Catty behavior or relational aggression can easily become a problem in your dance studio (read some causes behind this). While these issues are personal ones, how your dance studio’s leadership talks about and responds to catty behaviors is important, not only for the “victim” of bullying behaviors, but also for the character development of so-called “mean girls.”
Effective Communication Regarding Catty Behaviors
Don’t assume anything; each year, make sure that each instructor informs the dancers in their class that if anyone is the victim of bullying (in speech or actions), the first step should be to talk with an objective confidant who has the maturity to help the dancer through it. Ideally, this initial step should be taken with someone outside the dance studio, such as a parent or a friend. It’s important for her to be able to communicate what happened and how it made her feel. A successful conversation will allow her to come away feeling empowered to respond in a more effective way, if the bullying occurs again.
Careful Choices About Catty Behaviors
For more introverted girls, making a joke, telling the mean girls that their words or actions were hurtful, or simply walking away may be a good response. Another option is to intentionally pursue the bully, attempting to build a friendship and understanding.
Even if they might never become besties, rival dancers can often come to an understanding about how to handle future criticisms or frustrations with one another more maturely (for instance, a one-on-one is always preferred to a public insult or behind-the-back remark). The ability to be able to come up with such a compromise will serve them both well, throughout their dancing careers and in life beyond the dance studio.
Important Commitments About Catty Behaviors
As much as you want to encourage your dancers to work out their relational frustrations individually, sometimes your staff will have to get involved. Your dancers need to know that if another dancer is consistently acting in a way that keeps her from enjoying dance class, she can discuss the issue with her instructor. The teacher can then either directly address the issue with the other dancer or mediate a discussion between the two.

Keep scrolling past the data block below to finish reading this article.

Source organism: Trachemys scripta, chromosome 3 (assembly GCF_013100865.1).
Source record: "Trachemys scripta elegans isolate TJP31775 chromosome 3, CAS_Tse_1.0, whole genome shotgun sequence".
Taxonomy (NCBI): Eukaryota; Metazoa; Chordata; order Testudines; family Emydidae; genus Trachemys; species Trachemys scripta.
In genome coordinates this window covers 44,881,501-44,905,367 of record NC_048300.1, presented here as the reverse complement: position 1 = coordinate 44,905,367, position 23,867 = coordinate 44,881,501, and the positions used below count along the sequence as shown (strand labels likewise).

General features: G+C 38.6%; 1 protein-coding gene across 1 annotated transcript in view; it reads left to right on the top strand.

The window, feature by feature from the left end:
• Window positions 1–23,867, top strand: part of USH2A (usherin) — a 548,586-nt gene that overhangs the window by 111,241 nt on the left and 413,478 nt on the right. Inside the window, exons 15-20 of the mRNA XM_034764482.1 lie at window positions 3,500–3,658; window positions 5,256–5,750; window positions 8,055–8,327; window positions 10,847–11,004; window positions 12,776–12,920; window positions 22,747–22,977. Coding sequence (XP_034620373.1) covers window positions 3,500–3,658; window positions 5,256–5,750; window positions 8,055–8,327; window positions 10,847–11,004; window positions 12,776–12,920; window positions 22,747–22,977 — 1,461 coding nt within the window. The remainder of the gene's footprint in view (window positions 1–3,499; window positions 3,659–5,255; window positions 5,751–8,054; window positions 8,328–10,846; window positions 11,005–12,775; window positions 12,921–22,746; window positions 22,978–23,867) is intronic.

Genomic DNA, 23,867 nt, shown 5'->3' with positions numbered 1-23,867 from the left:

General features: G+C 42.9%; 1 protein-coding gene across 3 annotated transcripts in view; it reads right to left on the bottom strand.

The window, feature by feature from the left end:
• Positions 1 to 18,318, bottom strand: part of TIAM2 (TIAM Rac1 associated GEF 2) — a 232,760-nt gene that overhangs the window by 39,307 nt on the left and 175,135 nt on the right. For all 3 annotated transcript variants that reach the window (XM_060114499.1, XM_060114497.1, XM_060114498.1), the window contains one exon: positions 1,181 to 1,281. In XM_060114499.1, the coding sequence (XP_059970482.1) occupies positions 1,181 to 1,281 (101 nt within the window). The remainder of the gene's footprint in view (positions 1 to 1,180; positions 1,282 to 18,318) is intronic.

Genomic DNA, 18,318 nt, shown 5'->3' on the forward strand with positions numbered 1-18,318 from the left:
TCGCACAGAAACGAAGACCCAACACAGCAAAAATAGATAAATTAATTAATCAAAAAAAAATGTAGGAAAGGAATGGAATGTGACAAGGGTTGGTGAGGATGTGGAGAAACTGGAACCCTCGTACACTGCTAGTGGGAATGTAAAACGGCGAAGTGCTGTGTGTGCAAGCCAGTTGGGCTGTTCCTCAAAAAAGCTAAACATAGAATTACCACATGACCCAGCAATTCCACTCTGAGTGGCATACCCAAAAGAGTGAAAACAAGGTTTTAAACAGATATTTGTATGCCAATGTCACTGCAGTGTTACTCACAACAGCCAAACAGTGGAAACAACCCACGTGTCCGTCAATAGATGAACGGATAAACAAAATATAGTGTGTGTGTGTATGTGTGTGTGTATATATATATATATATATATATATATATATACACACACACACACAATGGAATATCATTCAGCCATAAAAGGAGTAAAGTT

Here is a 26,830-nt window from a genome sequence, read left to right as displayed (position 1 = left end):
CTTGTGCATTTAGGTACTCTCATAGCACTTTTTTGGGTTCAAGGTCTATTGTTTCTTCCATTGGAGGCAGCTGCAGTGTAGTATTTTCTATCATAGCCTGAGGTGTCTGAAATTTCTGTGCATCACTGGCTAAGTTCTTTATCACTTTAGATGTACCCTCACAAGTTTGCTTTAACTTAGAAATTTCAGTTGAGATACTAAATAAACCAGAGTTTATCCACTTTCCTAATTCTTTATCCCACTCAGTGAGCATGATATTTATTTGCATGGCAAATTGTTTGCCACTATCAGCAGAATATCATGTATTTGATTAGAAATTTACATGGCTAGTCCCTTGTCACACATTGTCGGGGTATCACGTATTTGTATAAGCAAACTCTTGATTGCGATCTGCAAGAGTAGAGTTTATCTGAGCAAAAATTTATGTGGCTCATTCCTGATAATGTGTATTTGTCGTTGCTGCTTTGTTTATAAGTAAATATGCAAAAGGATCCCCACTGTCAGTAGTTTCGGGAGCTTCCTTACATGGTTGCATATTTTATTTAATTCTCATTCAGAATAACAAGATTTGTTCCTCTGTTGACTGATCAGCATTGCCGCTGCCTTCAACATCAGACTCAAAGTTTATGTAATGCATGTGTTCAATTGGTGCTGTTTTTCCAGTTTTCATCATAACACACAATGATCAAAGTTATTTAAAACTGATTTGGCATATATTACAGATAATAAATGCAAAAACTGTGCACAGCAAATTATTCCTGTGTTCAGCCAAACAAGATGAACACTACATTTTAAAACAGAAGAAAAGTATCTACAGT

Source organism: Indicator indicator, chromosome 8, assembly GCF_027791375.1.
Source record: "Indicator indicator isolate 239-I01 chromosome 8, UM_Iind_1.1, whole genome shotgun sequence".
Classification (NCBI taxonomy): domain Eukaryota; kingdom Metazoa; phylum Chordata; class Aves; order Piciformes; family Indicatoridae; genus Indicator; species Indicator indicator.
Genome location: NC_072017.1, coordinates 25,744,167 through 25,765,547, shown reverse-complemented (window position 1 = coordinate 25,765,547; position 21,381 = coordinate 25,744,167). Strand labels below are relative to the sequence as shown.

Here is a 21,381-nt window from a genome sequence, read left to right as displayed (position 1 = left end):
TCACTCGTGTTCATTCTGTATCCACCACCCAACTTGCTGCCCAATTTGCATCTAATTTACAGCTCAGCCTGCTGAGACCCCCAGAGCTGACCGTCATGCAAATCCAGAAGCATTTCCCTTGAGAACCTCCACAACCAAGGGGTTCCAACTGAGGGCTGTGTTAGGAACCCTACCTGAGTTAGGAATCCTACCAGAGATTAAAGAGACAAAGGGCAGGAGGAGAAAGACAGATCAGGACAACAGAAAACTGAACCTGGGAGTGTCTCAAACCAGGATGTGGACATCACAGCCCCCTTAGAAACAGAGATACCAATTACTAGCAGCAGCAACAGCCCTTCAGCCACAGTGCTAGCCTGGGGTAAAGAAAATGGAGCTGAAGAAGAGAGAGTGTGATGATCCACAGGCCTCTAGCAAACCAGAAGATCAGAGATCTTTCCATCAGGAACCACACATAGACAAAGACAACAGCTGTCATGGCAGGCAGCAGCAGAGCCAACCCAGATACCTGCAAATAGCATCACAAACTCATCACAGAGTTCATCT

Extreme Counteractions for Catty Behaviors
If you realize that your dance studio seems to breed relational aggression, you’ll need to be proactive about counteracting such a trend and intentionally create a culture of empathy and direct communication instead.
First, make sure your instructors are modeling the kind of behavior you wish to see in your dancers. Next, make it clear that instructors will be giving any necessary feedback, and adopt a “zero tolerance” policy for criticizing other dancers. Determine suitable consequences for each infraction, and be sure to consistently stick to those standards.
Third, establish a set of guidelines and new rituals. Those traditions might include applauding others as they perform and verbally complimenting fellow dancers. As a studio, find ways to acknowledge your dancers’ positive non-dance achievements, and consider giving out weekly rewards for those “caught being kind.”
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